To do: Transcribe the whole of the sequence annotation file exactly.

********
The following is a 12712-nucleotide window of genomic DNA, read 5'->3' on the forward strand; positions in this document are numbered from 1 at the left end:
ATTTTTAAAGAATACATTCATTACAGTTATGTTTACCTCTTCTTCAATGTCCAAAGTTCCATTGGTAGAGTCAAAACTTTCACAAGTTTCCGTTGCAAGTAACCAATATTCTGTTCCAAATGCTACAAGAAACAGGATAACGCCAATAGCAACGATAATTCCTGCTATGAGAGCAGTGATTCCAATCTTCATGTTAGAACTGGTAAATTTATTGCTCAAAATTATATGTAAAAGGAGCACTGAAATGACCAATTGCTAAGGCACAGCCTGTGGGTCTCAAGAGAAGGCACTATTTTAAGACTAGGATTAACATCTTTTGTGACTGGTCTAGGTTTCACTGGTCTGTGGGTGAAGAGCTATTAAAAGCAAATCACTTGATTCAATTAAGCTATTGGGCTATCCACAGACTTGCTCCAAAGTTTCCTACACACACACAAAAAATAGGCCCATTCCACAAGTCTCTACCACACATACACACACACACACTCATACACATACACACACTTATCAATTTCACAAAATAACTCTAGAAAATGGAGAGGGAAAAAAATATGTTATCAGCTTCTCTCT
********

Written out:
The following is a 12712-nucleotide window of genomic DNA, read 5'->3' on the forward strand; positions in this document are numbered from 1 at the left end:
ATTTTTAAAGAATACATTCATTACAGTTATGTTTACCTCTTCTTCAATGTCCAAAGTTCCATTGGTAGAGTCAAAACTTTCACAAGTTTCCGTTGCAAGTAACCAATATTCTGTTCCAAATGCTACAAGAAACAGGATAACGCCAATAGCAACGATAATTCCTGCTATGAGAGCAGTGATTCCAATCTTCATGTTAGAACTGGTAAATTTATTGCTCAAAATTATATGTAAAAGGAGCACTGAAATGACCAATTGCTAAGGCACAGCCTGTGGGTCTCAAGAGAAGGCACTATTTTAAGACTAGGATTAACATCTTTTGTGACTGGTCTAGGTTTCACTGGTCTGTGGGTGAAGAGCTATTAAAAGCAAATCACTTGATTCAATTAAGCTATTGGGCTATCCACAGACTTGCTCCAAAGTTTCCTACACACACACAAAAAATAGGCCCATTCCACAAGTCTCTACCACACATACACACACACACACTCATACACATACACACACTTATCAATTTCACAAAATAACTCTAGAAAATGGAGAGGGAAAAAAATATGTTATCAGCTTCTCTCT